The company reached peak fame, verging on overexposure, when its New York staging of the Macbeth-inspired Sleep No More featured in an episode of the original Gossip Girl TV series in 2011. I’m not here for the snide “I liked them before it was cool” jibes, though – I’ll happily turn up to anything and everything Punchdrunk does. Please, take my money!

Still, Viola’s Room is a huge departure from what I’ve previously experienced. This production is audio-led, a fable voiced exquisitely by Bonham Carter in which storytelling and set do all the heavy lifting with no other actors involved. We’re put into small groups for the experience, given headphones with audio packs and told to turn off phones and smartwatches. The final instruction – the one I feel less enthusiastic about – is to remove our shoes. It’s not that there’s anything fundamentally wrong with my feet, per se; just that I believe them to be the least attractive feet in human history. Mercifully, the waiting room is dimly lit.

We’re to stay together as a group throughout and “follow the light” once inside. Unlike other productions, there is no succumbing to your own exploratory whims here – a trail is laid out, literally illuminating where you should go, as the fairytale unfurls and plunges into darker territory. Somewhere between Sleeping Beauty and Cinderella, The Red Shoes and Swan Lake, its notes are new but curiously familiar. The tale itself is gorgeously crafted, each word meticulously hand-picked by Booker Prize-shortlisted Daisy Johnson to layer lyricism on top of plot. Bonham Carter chews over syllables and swallows them whole in a way that sends shivers down my spine.

Bonham Carter chews over syllables and swallows them whole in a way that sends shivers down my spine

Light and shadow lead us deeper into the centre of the story. At one point, we are back in the teenage bedroom, entranced by torn-out book pages stuck to walls; at another, brushing through white garments hanging like ghosts; at another, peering over a rotting, Miss Havisham-style banquet, a technicolour feast of past-their-best potato waffles and jellies glinting in the low light. When Bonham Carter’s narrative stills, expertly curated music picks up where she left off, with Massive Attack’s “Angel” used to bone-chilling effect as the narration urges us to “go quickly now”.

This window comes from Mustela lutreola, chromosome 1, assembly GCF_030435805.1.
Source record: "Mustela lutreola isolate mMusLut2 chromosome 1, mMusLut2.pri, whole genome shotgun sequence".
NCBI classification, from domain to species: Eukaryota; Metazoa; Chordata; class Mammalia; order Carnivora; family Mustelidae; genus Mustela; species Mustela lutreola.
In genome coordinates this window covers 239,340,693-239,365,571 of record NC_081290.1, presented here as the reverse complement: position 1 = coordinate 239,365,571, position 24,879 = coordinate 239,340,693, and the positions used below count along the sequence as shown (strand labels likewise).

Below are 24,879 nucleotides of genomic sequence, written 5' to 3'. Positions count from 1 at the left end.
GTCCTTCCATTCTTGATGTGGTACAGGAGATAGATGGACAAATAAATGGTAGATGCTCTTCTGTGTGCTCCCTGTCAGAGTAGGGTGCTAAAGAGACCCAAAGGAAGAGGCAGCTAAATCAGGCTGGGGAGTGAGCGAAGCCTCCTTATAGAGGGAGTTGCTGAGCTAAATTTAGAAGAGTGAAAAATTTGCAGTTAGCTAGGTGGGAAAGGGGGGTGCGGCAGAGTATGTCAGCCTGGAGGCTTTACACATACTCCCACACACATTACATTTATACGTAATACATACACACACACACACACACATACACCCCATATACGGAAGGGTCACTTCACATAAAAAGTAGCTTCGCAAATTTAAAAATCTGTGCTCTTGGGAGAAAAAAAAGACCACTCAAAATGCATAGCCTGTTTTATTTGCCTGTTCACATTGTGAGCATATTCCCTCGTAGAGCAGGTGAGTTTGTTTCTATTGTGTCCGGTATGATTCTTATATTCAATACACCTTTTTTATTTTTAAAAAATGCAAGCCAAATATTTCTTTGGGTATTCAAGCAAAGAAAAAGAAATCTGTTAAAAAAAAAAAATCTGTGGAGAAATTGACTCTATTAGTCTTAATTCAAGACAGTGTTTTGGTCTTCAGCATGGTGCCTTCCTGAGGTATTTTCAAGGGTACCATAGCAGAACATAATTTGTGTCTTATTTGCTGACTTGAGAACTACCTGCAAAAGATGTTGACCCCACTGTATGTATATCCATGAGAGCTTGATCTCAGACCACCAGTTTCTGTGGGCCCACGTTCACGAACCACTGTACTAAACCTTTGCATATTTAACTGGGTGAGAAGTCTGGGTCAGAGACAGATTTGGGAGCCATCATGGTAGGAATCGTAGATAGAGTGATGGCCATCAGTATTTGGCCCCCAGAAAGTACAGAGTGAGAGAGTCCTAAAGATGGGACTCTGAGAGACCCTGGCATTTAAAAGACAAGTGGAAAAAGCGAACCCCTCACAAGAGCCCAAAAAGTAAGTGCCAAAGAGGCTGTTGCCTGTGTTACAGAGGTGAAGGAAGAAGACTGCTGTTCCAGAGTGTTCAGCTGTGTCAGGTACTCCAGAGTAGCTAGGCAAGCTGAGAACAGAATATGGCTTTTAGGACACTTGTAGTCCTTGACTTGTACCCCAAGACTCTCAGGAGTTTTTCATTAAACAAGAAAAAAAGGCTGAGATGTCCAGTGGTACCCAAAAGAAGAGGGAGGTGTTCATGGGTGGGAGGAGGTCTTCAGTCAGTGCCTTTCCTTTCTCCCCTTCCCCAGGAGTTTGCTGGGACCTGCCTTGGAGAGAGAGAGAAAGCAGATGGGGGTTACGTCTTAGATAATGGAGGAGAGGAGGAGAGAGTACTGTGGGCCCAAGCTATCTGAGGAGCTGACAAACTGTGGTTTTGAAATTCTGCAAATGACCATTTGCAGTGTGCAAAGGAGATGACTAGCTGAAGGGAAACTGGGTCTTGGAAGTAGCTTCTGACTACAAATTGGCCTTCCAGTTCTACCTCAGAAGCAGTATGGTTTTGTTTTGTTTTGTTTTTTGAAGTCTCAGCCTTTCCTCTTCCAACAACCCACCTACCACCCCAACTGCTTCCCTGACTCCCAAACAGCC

Disorientated, I lose all sense of time and place. We wind through padded corridors and walk tentatively out across sandy ground – the darkest moments of the story are punctuated by physical darkness, in which I stand stock still, a rabbit desperately wishing she was in headlights.

Then, abruptly, it’s over – 45 minutes gone in the blink of an eye. I make use of the foot-washing station (I’m still not sure it was totally necessary to enforce mandatory shoelessness) and sidle over to the bar – a cornerstone of any Punchdrunk performance – to quietly digest the experience. While it didn’t quite hit the highs of one of the company’s full-on immersive productions for me, it was a masterclass in gripping an audience’s attention using nothing but sound, set and a good story. Better yet, even immersive-haters don’t have to deal with the awkward cringe of – God forbid – interacting with a flesh-and-blood actor. They can just follow and enjoy.

With prices starting from £28, it’s also a hell of a lot cheaper than the capital’s other “immersive” experiences (£55 for Secret Cinema, anyone?). No eyerolls from me – I’m still a Punchdrunk stan, ready to evangelise to anyone who’ll listen. Just be prepared to do some box-breathing if you’re afraid of the dark…

‘Viola’s Room’ has tickets available to book until 18 August.